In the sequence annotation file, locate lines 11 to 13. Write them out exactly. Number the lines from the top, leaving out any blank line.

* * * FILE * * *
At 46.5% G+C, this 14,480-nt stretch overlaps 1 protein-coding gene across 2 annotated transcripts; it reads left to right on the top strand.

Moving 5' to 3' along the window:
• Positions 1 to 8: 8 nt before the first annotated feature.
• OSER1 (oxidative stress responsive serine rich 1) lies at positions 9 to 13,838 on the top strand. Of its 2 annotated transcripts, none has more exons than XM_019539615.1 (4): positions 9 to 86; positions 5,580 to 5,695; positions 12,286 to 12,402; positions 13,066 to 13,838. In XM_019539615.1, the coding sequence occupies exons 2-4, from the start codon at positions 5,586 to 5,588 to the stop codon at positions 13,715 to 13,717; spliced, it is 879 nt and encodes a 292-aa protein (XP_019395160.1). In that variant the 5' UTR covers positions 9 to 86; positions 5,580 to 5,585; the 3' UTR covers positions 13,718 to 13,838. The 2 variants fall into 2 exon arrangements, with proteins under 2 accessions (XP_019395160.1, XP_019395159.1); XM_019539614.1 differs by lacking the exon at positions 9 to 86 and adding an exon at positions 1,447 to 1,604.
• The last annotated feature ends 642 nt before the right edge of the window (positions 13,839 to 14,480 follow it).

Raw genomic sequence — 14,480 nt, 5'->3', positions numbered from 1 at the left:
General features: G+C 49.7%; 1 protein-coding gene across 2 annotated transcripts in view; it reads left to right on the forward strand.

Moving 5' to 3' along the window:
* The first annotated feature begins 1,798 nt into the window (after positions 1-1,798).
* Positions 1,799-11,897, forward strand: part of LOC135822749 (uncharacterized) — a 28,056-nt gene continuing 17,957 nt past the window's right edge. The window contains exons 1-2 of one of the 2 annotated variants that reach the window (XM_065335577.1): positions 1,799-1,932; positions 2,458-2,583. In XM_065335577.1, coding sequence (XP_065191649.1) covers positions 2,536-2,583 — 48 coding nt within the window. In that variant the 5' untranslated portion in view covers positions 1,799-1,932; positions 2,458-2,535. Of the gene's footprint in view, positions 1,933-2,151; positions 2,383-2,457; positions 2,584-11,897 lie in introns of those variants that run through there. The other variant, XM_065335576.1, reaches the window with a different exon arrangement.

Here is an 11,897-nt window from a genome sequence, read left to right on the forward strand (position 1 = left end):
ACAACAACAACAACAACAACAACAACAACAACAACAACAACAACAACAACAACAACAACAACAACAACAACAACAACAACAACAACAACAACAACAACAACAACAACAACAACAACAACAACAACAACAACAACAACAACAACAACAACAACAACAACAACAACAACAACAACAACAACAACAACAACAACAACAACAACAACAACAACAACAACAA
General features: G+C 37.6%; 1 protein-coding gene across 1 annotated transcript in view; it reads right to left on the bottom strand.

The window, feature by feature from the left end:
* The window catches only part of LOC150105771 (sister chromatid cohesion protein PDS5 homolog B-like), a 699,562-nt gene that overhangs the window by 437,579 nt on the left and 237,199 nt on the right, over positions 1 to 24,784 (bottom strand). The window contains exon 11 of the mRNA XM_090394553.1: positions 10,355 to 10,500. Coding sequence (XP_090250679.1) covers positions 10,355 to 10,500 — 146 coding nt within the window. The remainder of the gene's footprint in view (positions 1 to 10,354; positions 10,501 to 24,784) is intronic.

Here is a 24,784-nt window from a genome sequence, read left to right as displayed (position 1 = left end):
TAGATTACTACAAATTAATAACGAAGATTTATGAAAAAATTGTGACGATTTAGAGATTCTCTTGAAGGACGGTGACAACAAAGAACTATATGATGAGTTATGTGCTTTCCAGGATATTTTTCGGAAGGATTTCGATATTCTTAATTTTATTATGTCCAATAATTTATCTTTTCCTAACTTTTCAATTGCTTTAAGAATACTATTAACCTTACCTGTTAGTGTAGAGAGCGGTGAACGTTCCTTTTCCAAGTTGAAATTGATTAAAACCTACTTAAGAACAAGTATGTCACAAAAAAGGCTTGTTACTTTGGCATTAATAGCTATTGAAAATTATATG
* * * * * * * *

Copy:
Here is an 11,897-nt window from a genome sequence, read left to right on the forward strand (position 1 = left end):
ACAACAACAACAACAACAACAACAACAACAACAACAACAACAACAACAACAACAACAACAACAACAACAACAACAACAACAACAACAACAACAACAACAACAACAACAACAACAACAACAACAACAACAACAACAACAACAACAACAACAACAACAACAACAACAACAACAACAACAACAACAACAACAACAACAACAACAACAACAACAACAACAA
General features: G+C 37.6%; 1 protein-coding gene across 1 annotated transcript in view; it reads right to left on the bottom strand.